Mr Carpenter said new technology was the answer to climate change challenges not nuclear power.’
‘China unveiled its first national program aimed at combating global warming on Monday, but it’s modest in scope and offers few firm targets for reducing greenhouse gas emissions.
The 62-page report said China is taking steps toward improving energy efficiency over 2005 levels by as much as 20 per cent by the year 2010. It said a top priority was to tackle China’s own environmental problems.
China’s top economic planner said the country will not submit to any outside targets and won’t let its industrial development be hampered by any fight in the West against global warming.
“The consequences of restricting the development of developing nations will be much more serious than the consequences of global warming,” said Ma Kai, the minister heading the National Development and Reform Commission.’
‘President George W. Bush would like to see a lengthy U.S. troop presence in Iraq like the one in South Korea to provide stability but not in a frontline combat role, the White House said on Wednesday.
The United States has had thousands of U.S. troops in South Korea to guard against a North Korean invasion for 50 years.
Democrats in control of the U.S. Congress have been pressing Bush to agree to a timetable for pulling troops from Iraq, an idea firmly opposed by the president.
White House spokesman Tony Snow said Bush would like to see a U.S. role in Iraq ultimately similar to that in South Korea in which “you get to a point in the future where you want it to be a purely support model.”‘
‘The Bush administration. You know ’em, you… well, love isn’t exactly the right emotion.
Showing that there is no place safe from idiocy, here’s an absolutely astronomically stupid comment from NASA Administrator Michael Griffin. A statement so stupid, it makes the invasion of Iraq and the management of Katrina look like genius.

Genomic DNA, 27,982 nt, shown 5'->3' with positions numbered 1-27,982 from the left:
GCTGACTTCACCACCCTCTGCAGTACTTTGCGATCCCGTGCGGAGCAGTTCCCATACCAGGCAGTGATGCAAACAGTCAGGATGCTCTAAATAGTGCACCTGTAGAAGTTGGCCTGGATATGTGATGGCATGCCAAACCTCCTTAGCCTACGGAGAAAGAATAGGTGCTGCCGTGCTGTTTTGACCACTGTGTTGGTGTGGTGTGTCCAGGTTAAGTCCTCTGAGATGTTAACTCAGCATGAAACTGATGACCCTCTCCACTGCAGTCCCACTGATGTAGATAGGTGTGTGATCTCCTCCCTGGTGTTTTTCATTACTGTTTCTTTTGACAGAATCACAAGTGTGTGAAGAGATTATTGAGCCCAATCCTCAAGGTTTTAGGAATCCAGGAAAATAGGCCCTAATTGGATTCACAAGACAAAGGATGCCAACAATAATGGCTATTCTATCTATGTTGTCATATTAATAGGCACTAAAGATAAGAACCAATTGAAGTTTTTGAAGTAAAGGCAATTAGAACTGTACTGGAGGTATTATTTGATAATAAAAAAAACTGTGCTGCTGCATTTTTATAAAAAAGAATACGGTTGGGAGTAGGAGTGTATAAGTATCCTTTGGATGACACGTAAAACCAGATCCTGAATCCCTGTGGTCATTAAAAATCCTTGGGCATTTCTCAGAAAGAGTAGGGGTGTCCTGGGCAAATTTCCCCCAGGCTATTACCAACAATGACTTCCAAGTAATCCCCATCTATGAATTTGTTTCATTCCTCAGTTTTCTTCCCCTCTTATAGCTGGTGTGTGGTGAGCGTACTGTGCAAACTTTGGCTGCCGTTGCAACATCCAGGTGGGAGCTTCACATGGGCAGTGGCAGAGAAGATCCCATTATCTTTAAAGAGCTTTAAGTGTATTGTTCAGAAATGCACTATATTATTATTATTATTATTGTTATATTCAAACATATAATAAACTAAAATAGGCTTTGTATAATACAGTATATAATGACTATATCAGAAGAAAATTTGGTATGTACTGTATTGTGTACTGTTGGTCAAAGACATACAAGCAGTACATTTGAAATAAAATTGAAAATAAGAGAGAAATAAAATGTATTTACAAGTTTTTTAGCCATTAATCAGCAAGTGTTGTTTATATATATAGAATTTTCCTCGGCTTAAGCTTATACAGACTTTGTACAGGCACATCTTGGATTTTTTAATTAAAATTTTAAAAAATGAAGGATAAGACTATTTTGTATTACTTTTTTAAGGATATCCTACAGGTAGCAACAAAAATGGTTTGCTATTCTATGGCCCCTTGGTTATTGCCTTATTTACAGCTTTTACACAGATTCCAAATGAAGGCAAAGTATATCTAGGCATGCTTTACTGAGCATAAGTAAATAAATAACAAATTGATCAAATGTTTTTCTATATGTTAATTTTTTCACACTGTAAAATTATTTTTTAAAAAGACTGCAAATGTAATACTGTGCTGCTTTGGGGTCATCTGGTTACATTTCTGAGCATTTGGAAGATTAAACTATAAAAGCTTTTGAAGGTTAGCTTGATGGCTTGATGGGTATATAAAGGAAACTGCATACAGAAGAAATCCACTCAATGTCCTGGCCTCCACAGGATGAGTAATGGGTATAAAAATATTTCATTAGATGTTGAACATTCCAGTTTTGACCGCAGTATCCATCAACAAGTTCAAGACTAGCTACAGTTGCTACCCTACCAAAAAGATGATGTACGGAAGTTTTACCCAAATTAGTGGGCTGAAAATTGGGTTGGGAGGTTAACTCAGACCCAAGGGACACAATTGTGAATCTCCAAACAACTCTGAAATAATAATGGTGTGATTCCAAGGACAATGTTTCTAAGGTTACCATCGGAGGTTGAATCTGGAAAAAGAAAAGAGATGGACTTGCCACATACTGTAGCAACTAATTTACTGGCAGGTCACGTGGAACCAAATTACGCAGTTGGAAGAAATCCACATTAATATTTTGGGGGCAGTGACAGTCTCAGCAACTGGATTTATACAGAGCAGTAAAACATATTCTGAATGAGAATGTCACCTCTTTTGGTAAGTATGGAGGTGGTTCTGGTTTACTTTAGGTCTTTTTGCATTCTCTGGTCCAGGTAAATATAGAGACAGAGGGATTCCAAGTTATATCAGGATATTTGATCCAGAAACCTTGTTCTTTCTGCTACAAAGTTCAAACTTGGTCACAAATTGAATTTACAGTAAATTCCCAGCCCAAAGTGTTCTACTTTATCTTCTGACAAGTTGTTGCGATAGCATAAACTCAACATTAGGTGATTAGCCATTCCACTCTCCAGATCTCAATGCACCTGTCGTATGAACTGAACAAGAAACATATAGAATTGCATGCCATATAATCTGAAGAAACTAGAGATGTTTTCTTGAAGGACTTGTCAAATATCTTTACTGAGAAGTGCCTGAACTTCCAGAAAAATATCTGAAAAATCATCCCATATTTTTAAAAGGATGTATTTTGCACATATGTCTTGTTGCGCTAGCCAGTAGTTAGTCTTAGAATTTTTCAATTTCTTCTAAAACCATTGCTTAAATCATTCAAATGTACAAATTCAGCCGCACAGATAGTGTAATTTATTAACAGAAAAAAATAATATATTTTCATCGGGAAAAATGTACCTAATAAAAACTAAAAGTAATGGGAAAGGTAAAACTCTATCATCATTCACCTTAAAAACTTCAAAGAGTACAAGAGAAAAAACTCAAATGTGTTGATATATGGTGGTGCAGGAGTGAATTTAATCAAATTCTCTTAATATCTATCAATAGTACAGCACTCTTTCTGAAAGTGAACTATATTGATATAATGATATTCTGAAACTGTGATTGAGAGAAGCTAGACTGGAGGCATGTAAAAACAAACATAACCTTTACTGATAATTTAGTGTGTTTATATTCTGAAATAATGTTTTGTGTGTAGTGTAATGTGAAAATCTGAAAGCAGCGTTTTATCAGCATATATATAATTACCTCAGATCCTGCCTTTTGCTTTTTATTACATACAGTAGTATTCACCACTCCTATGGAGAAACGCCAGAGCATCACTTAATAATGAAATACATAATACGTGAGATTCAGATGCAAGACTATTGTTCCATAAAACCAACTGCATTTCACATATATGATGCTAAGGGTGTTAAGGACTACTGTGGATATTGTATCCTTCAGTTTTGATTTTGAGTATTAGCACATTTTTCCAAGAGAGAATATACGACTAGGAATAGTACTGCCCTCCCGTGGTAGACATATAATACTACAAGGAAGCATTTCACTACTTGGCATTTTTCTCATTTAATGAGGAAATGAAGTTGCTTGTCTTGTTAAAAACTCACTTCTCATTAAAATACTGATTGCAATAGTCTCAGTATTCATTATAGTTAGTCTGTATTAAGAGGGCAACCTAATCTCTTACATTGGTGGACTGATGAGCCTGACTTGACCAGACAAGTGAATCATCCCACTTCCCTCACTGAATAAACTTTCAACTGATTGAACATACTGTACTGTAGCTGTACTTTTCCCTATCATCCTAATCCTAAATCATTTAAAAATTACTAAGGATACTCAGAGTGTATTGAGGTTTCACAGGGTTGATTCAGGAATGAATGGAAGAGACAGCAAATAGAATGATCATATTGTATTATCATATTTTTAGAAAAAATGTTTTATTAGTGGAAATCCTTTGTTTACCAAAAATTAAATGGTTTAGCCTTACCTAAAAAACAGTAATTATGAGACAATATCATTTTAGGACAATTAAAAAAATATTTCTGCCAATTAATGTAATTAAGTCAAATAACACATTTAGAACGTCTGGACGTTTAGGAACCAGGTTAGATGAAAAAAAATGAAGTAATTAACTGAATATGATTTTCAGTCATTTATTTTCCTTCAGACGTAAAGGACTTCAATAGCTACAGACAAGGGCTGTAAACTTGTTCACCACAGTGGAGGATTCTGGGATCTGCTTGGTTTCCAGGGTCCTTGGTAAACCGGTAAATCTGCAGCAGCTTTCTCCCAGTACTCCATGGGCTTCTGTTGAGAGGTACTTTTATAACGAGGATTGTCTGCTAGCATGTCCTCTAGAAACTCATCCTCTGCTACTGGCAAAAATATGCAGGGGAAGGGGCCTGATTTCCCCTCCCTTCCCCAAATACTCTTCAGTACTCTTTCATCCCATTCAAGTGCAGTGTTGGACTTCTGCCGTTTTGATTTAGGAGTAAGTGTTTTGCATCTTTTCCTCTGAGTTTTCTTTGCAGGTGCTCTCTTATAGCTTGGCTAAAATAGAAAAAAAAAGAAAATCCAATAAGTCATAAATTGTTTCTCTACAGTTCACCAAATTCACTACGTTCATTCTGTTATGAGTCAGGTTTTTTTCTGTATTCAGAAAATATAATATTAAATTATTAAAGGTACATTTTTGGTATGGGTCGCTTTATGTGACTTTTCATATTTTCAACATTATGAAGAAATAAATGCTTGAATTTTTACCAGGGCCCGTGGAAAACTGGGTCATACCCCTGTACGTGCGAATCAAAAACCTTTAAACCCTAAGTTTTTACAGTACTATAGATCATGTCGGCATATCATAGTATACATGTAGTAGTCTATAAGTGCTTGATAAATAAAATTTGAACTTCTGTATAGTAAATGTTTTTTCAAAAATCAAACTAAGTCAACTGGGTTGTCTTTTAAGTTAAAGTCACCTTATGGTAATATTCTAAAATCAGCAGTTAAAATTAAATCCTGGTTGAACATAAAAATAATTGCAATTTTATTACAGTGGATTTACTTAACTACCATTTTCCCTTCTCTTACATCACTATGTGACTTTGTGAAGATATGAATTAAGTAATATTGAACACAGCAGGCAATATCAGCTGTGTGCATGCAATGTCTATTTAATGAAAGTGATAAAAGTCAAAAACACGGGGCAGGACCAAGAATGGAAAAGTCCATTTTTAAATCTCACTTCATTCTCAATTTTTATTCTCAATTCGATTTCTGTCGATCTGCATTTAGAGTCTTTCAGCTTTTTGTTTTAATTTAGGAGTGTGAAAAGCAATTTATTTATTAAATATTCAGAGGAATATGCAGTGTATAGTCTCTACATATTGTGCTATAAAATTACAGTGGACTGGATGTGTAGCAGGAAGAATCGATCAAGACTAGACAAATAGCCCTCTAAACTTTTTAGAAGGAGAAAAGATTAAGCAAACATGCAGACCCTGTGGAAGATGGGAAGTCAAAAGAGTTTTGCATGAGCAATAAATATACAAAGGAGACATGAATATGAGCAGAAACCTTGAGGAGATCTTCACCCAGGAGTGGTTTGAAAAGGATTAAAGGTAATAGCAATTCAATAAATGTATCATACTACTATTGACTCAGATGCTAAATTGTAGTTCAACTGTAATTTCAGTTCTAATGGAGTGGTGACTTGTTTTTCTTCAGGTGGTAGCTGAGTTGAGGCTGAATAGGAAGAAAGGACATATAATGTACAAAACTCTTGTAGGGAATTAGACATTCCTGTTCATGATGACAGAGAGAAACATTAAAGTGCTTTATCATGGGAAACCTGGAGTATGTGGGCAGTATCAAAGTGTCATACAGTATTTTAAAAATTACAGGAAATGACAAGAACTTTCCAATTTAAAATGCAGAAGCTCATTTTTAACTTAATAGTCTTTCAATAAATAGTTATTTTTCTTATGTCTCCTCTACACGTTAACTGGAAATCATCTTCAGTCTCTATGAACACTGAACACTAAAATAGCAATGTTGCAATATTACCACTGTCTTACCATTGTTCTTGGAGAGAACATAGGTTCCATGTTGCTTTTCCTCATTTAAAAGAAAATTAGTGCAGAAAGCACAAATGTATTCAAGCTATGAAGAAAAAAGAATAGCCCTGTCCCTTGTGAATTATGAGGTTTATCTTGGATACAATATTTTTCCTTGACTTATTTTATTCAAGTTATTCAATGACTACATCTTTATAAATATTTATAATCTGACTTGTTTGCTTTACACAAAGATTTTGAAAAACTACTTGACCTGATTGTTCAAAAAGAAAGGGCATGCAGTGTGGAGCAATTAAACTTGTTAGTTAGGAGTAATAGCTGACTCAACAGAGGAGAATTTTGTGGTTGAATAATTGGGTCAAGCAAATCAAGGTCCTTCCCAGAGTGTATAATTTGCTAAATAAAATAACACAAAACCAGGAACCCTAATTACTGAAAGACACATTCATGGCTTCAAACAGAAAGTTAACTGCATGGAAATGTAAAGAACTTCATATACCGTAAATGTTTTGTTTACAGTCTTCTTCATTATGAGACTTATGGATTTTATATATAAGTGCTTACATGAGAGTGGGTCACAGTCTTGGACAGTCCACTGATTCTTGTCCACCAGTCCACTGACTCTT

Michael Griffin NASA Administrator has told America’s National Public Radio that while he has no doubt a trend of global warming exists “I am not sure that it is fair to say that it is a problem we must wrestle with.”‘
‘These days, data get stored on disks, computer chips, hard drives and good old-fashioned paper.
Scientists in Japan see something far smaller but more durable – bacteria.
The four characters – T, C, A and G – that represent the genetic coding in DNA work much like digital data.
Character combinations can stand for specific letters and symbols – so codes in genomes can be translated, or read, to produce music, text, video and other content.
While ink may fade and computers may crash, bacterial information lasts as long as a species stays alive – possibly a mind-boggling million years – according to Professor Masaru Tomita, who heads the team of researchers at Keio University.’
‘Tony Blair has reiterated his backing for nuclear power as the government prepares to unveil its energy strategy.
Plans to build more nuclear power stations are expected to be among the proposals in the Energy White Paper.
An expansion of energy efficiency and renewable sources such as tide and wind power will also be detailed.
The PM says nuclear power can “underpin the security of our energy supply” but opponents say it is dangerous and will reduce investment in renewable sources.’